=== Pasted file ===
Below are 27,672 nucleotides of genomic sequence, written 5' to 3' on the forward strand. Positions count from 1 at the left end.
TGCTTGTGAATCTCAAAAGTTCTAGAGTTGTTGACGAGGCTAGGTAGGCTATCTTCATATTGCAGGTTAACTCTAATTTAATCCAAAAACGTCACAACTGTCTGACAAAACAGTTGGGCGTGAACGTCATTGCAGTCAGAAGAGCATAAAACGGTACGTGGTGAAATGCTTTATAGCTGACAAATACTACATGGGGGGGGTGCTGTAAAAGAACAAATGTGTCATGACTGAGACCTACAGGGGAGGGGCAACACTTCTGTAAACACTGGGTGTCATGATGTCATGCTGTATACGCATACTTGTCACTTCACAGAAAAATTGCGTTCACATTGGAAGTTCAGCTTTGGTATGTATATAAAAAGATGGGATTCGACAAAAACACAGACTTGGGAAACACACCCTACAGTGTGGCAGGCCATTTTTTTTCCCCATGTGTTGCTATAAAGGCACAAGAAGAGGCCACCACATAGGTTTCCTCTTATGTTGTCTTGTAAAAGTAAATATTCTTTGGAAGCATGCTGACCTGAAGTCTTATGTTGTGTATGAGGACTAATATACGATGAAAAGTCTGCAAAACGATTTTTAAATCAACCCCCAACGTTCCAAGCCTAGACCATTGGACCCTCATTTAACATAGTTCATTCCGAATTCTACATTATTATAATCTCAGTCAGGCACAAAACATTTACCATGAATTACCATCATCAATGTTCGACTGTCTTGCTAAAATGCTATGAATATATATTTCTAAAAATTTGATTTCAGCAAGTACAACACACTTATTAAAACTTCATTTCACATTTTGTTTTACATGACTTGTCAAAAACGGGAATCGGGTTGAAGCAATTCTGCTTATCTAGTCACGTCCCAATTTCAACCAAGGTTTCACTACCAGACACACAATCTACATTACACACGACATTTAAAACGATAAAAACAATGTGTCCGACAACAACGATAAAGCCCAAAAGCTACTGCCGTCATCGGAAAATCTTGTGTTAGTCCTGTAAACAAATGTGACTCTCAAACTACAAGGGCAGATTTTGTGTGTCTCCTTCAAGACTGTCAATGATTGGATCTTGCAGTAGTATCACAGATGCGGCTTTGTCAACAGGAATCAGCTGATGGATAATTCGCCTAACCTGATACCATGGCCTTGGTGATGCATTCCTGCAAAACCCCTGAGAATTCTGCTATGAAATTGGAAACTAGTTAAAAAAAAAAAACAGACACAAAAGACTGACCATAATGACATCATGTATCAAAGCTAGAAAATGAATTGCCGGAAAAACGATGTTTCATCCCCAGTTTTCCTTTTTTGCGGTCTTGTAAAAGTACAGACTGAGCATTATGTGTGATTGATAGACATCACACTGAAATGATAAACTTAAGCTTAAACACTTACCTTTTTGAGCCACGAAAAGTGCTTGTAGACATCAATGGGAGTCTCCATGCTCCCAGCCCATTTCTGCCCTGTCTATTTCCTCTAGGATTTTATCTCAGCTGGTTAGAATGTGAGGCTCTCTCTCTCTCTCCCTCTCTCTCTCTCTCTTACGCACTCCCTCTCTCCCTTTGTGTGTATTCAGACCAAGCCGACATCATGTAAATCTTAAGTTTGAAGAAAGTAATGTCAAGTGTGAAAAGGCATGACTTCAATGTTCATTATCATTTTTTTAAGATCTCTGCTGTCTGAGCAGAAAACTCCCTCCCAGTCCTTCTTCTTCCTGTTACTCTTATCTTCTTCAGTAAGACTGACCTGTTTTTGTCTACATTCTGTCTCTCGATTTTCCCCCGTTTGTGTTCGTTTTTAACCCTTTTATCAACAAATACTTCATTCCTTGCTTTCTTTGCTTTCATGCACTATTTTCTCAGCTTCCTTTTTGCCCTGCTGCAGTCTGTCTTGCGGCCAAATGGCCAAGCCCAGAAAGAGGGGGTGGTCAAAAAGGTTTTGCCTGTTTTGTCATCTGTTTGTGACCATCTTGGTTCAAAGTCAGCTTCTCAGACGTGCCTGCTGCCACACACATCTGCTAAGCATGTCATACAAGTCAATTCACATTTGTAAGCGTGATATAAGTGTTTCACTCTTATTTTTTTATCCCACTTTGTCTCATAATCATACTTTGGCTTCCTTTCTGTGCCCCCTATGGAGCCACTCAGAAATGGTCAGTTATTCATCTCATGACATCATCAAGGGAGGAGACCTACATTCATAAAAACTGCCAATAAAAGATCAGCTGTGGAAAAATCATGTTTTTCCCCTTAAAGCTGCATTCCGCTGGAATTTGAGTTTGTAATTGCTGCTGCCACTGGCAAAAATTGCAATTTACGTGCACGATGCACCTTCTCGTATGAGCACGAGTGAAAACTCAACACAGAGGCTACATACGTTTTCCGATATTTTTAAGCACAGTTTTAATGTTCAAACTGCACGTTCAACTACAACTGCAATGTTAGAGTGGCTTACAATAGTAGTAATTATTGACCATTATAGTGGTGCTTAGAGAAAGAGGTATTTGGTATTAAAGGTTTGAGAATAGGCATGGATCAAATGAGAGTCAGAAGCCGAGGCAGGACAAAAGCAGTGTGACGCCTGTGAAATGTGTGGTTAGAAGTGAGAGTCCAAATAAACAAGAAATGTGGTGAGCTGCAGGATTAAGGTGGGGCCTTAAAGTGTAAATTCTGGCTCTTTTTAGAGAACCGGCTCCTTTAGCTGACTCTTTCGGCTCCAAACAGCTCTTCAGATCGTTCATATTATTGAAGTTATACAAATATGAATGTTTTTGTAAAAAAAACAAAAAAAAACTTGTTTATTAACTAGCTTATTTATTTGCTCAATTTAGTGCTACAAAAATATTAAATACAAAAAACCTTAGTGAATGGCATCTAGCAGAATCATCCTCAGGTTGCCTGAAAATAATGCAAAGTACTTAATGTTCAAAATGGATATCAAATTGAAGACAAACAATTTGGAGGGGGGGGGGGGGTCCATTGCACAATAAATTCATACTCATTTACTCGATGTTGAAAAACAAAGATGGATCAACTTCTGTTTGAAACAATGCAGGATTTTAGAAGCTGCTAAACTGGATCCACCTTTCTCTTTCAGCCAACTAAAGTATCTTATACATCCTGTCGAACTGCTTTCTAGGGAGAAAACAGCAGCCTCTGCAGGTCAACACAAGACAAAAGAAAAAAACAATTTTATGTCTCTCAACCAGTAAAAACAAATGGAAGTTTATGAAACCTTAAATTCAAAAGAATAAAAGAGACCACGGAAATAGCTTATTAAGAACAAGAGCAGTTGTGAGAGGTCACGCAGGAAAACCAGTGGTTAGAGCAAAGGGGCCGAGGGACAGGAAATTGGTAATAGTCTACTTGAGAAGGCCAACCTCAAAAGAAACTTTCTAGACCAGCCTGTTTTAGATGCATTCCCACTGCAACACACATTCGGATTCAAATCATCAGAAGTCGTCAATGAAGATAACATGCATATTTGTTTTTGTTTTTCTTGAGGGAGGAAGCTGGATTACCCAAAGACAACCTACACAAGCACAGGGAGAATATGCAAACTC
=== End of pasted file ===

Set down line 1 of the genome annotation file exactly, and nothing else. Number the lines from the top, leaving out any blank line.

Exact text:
Below are 27,672 nucleotides of genomic sequence, written 5' to 3' on the forward strand. Positions count from 1 at the left end.